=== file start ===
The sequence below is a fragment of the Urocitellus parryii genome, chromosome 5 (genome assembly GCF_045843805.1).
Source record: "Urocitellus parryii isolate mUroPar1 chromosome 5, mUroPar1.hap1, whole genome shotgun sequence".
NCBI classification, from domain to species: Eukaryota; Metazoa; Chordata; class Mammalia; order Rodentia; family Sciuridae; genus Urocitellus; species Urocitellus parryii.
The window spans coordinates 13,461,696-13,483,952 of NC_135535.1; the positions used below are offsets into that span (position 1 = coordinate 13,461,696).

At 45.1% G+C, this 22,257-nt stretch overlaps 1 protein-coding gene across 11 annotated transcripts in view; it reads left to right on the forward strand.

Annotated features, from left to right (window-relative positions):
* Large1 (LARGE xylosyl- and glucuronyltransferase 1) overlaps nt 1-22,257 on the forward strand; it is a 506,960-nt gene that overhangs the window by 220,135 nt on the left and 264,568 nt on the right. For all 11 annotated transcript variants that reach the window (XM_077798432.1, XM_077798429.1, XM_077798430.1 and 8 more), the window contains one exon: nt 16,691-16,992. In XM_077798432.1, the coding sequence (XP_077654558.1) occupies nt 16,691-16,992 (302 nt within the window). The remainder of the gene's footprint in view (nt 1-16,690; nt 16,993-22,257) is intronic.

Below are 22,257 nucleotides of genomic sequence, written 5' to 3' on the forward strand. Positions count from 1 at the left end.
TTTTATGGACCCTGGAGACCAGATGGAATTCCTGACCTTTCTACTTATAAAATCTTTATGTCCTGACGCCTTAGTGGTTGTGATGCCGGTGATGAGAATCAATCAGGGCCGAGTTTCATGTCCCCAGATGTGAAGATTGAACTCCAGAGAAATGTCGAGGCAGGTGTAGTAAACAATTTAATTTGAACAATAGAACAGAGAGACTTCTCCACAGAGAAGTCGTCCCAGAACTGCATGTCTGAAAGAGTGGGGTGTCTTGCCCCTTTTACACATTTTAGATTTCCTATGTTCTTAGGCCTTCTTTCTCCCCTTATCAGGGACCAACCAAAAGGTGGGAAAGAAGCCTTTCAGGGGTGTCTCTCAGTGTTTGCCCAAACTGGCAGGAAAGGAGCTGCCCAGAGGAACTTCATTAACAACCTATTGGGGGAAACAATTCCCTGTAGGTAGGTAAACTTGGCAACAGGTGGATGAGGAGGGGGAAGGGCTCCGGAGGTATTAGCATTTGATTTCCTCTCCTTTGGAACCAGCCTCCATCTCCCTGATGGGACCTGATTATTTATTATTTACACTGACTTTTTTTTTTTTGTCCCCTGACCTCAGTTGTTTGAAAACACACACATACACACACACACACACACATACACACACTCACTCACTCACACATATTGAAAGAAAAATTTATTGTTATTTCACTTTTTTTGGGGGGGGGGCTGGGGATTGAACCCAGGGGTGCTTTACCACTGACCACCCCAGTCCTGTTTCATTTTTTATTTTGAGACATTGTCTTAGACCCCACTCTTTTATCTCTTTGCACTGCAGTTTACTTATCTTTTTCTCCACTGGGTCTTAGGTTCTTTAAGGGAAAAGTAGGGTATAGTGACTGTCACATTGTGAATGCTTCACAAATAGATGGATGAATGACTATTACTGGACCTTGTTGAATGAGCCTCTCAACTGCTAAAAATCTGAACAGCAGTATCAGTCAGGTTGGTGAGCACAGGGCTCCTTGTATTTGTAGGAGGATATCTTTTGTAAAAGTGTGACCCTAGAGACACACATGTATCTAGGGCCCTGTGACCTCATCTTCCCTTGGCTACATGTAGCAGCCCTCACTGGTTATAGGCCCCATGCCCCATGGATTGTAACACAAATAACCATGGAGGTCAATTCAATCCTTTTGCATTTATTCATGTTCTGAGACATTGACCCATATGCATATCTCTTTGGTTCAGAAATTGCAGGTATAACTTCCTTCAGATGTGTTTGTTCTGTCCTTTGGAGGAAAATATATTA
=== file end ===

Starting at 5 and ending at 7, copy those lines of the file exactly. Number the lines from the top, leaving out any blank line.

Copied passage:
At 45.1% G+C, this 22,257-nt stretch overlaps 1 protein-coding gene across 11 annotated transcripts in view; it reads left to right on the forward strand.

Annotated features, from left to right (window-relative positions):
* Large1 (LARGE xylosyl- and glucuronyltransferase 1) overlaps nt 1-22,257 on the forward strand; it is a 506,960-nt gene that overhangs the window by 220,135 nt on the left and 264,568 nt on the right. For all 11 annotated transcript variants that reach the window (XM_077798432.1, XM_077798429.1, XM_077798430.1 and 8 more), the window contains one exon: nt 16,691-16,992. In XM_077798432.1, the coding sequence (XP_077654558.1) occupies nt 16,691-16,992 (302 nt within the window). The remainder of the gene's footprint in view (nt 1-16,690; nt 16,993-22,257) is intronic.